Back to menu | Back to clickable plan | Back to topic (bakeries)

Regio II - Insula VI - Caseggiato delle Fornaci (II,VI,7)

Click here to open a detailed plan of the building in a new window.

The House of the Ovens was excavated in 1907 and 1912-1913. It is to the north of the House of the Painted Ceiling, from which it is separated by alley 11. It was built in the Hadrianic period (opus latericium). The original building was characterized by a large hall on the west side (hall 14-15), with wide doorways leading to the street. The hall was surrounded by smaller rooms. In the south-east part were an internal and an external staircase (rooms 8-9). The building seems to have had a commercial function.

In the period Antoninus Pius-Marcus Aurelius a bakery was installed in the building. Along the side walls of rooms 2-6 piers sustaining arches were added. They supported a ceiling at a height of c. 3.75 metres. A partition wall created halls 14 and 15. A staircase was added in the northwest part (room 17).

Floors of basalt blocks were present in the entire western half, and in rooms 3, 4, and 7. Large basins were built in rooms 5 and 15, a smaller one in room 7. Fragments of a kneading-machine and a millstone are still present in the building. The milling presumably took place in the large halls 14 and 15. In room 1 are two ovens. Therefore rooms 3 and 4 are ideally placed for the kneading of the dough. A dolium defossum in room 3 may have contained ingredients for the dough. Room 2, to the south of the ovens, is the obvious place for sieving and moulding the bread. The strengthening of the ceiling of rooms 2-6 is probably related to the storage of grain and wood on the first floor. Presumably the grain was poured into the mills from the first floor. Rooms 12, 13 and 16 may have been stables for the animals that operated the mills. The basin in room 7 may have been a small trough.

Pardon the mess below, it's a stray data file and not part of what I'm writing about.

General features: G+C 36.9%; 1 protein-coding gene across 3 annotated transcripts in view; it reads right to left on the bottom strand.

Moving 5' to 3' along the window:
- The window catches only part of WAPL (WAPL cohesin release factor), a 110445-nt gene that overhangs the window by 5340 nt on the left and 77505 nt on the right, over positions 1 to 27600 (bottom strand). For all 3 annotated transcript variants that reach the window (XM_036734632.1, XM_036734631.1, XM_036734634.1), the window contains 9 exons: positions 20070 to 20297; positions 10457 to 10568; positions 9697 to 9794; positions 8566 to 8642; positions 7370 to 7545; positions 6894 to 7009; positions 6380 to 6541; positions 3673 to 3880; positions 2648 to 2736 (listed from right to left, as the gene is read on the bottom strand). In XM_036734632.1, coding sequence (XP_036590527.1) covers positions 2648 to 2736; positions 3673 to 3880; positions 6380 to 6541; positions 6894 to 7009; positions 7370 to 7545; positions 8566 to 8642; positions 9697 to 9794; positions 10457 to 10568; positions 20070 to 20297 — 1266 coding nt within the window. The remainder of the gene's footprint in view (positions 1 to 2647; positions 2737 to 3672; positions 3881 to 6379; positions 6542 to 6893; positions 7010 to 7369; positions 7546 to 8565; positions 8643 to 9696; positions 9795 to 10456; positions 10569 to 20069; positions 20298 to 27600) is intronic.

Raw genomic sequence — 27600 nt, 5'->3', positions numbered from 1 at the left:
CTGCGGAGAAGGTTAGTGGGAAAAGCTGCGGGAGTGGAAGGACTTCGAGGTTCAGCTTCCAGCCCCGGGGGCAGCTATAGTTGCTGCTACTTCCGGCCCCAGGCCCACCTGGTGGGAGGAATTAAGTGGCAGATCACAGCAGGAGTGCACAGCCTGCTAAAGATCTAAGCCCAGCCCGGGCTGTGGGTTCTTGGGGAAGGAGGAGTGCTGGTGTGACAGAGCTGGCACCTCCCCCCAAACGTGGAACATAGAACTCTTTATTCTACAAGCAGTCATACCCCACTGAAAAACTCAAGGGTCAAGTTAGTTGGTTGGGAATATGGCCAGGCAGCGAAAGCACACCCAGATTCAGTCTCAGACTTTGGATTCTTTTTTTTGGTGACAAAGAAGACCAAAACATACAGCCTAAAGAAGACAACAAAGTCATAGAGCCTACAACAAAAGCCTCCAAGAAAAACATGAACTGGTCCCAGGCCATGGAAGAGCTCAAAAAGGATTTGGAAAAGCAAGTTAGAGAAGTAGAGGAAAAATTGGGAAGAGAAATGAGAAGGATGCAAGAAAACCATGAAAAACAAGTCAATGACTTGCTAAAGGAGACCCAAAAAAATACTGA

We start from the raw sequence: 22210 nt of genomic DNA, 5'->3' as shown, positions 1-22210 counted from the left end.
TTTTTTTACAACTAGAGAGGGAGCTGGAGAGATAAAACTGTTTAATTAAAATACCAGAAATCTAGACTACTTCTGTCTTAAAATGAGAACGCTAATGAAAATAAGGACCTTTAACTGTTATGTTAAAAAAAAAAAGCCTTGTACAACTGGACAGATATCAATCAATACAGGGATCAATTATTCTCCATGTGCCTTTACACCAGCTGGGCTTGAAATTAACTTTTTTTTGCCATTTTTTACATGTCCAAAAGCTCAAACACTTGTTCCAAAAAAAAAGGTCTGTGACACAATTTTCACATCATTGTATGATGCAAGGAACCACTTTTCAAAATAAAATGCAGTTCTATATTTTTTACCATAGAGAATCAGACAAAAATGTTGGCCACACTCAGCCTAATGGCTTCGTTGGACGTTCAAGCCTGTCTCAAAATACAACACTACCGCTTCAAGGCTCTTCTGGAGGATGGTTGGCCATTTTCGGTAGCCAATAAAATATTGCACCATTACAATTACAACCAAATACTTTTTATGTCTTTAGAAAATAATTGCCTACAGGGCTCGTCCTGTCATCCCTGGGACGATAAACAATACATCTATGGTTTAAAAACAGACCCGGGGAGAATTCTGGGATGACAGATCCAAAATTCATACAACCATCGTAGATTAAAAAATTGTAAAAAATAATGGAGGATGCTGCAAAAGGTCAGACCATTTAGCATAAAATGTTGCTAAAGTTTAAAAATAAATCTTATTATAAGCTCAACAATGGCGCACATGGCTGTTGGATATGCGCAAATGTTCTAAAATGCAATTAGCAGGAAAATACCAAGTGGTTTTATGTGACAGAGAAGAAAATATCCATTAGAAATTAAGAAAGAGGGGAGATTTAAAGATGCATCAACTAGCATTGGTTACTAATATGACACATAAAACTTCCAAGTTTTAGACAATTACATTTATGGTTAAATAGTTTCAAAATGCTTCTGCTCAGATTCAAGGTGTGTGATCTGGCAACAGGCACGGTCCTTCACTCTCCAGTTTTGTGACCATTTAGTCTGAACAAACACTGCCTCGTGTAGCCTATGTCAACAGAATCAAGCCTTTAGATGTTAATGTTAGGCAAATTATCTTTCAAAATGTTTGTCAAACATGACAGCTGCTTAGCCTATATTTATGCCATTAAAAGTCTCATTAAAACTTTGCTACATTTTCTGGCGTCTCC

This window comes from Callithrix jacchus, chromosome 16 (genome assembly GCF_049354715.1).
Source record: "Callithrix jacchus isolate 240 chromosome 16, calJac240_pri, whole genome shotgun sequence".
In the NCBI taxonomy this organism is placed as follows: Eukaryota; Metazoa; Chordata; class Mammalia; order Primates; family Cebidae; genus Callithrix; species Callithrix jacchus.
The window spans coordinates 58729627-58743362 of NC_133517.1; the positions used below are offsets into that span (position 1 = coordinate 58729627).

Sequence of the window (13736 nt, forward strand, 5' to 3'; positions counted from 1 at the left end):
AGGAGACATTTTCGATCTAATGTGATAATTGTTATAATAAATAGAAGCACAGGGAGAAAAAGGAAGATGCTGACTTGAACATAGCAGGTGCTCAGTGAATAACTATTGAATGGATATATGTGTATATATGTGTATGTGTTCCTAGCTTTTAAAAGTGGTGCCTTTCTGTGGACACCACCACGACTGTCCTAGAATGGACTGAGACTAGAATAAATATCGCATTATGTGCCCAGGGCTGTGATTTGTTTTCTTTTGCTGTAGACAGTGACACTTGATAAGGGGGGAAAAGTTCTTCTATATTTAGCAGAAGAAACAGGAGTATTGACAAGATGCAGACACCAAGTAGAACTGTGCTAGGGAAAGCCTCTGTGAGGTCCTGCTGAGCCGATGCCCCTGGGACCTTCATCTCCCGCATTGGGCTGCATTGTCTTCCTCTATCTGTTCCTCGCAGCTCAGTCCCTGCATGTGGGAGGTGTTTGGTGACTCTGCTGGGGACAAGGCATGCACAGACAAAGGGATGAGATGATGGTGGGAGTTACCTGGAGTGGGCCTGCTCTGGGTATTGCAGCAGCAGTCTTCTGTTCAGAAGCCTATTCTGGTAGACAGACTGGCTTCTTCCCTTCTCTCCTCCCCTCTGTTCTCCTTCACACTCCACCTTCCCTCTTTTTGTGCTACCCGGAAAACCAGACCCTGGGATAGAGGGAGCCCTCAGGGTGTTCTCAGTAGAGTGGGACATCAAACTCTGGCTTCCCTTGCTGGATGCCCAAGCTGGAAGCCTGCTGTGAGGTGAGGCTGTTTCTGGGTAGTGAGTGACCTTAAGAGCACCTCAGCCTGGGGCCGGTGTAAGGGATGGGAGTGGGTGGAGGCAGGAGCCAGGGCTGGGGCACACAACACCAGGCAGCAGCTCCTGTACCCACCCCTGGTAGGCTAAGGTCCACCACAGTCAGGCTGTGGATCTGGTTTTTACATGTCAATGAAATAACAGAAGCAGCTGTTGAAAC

There must have been approximately ten mills in this bakery. A few of these were probably operated for the fire-fighters, whose barracks are directly to the east of the bakery. The latest masonry in the building has been dated to the late third or early fourth century (opus latericium and vittatum). In alley 11 a mediaeval lime-kiln was found.

Plan of the building

Plan of the building.
After SO I.

Photographs



Hall 14 seen from the south-east. Photograph: Jan Theo Bakker.


Room 6 seen from the west. Note the piers set against the lateral walls.
Photograph: Jan Theo Bakker.



Fragments of machines for the milling and kneading.
Photograph: Jan Theo Bakker.



The lime-kiln in the south-east corner of alley 11.
From the north-west. Photograph: Jan Theo Bakker.

[jthb - 12-May-2006]